These people, known as Uighurs–维吾尔族人 (wéi wú ěr zú rén) or 维语 (wéi wú) for short [Uighur: قەشقەر‎] have continued to carry out the same traditions and practices that existed nearly a millenium ago. Because of their adherence to Turkic rituals and very strong traditions of practice and observance within the muslim faith, the Uighurs are quite unique to the rest of China’s ethnic makeup. While their roots are nomadic, Uighur society is strengthened around Muslim beliefs and as a result have a very strong sense of community. Their culture has existed for thousands of years without having to change much and the people take pride in this fact.

In modern day Kashgar, the city is divided entirely by two distinct ethnic lines, between the developing, metropolitan Han Chinese population and the isolated, almost pre-industrial population of the Uighurs. Kashgar is famous for its Uighur livestock market (see photos below) where traders and farmers conduct an ancient system of bartering–using only their hands. Check it out (at 0:30):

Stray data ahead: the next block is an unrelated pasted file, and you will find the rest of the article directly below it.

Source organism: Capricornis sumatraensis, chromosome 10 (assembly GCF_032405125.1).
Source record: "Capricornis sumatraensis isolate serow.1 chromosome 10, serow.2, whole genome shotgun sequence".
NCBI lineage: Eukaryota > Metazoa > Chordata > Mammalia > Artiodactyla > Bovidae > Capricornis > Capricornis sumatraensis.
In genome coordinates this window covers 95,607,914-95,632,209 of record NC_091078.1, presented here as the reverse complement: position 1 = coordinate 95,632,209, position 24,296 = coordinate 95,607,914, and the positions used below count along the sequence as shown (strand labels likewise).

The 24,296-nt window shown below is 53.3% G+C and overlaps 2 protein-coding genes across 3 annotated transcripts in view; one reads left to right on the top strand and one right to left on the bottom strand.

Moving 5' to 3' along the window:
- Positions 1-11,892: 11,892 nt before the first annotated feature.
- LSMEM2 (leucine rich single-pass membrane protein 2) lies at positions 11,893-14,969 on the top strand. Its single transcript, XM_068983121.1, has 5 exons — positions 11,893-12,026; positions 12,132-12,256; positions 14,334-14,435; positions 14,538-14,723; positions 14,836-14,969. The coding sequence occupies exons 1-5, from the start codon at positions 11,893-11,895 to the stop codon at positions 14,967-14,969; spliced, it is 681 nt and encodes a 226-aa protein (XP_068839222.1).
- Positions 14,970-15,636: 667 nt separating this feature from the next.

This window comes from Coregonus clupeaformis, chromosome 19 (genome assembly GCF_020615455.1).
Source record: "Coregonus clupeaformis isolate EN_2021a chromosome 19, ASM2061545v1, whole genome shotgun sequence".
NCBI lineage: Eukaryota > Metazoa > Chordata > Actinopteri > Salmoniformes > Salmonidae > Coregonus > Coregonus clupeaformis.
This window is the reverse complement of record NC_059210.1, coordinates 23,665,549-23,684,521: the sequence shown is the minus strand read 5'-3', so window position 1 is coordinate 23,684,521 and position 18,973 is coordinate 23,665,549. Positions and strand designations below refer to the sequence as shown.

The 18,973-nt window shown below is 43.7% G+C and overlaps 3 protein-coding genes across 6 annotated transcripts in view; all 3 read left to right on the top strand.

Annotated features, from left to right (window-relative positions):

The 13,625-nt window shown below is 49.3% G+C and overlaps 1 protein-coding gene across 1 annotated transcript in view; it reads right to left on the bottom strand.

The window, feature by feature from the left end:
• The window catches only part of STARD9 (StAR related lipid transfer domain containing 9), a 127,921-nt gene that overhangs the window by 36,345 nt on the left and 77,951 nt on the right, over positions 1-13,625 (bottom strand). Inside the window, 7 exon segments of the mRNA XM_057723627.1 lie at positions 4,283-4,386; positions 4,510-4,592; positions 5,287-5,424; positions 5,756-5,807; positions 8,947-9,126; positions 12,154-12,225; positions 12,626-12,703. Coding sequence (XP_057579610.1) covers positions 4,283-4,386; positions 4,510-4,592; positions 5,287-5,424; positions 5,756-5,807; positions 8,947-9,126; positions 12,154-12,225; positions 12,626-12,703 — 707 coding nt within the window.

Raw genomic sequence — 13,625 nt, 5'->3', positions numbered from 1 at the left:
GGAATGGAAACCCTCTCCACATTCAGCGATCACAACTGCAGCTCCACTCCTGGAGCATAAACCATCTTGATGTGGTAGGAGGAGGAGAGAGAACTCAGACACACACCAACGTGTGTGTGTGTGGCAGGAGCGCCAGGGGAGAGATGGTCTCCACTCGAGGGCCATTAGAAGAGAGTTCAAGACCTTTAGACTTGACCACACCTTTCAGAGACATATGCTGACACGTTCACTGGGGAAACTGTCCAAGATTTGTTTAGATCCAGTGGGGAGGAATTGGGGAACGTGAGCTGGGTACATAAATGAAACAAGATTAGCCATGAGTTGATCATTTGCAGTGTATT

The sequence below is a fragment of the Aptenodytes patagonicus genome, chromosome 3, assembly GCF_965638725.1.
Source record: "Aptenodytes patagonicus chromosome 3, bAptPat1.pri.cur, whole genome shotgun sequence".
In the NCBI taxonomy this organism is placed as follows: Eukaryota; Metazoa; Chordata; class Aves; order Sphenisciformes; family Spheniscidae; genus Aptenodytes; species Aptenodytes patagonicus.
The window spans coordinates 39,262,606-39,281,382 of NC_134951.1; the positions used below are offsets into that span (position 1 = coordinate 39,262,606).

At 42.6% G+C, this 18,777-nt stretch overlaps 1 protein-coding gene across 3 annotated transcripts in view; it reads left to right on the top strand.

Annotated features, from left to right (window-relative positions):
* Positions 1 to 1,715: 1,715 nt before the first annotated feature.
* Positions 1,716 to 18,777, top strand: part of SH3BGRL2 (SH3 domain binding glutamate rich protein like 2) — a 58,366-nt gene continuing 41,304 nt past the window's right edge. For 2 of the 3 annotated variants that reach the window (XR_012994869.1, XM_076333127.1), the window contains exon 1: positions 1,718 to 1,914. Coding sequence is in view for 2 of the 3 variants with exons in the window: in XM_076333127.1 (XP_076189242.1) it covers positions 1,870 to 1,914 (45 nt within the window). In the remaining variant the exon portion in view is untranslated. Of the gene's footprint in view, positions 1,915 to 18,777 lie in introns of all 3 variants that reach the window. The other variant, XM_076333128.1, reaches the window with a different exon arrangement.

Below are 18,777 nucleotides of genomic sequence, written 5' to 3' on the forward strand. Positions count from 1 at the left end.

Once you’ve wandering through the endless acres of cattle and livestock, you can head on over to the Kasghar Bizarre which I can only describe as a gargantuan open air complex of lean-to stalls snaking endlessly through a labyrinth of Muslim architecture.

The place is massive. Anything you need–literally anything–you can find at this bizarre. While I couldn’t pick up on the hand bartering system in my short stay, I soon found that everything at the bizarre had a “just fell off a truck” price to it. Just watch your wallet and  be prepared to barter like you’ve never  bartered before, this time in a combination of English and Chinese and broken Uighur phrases.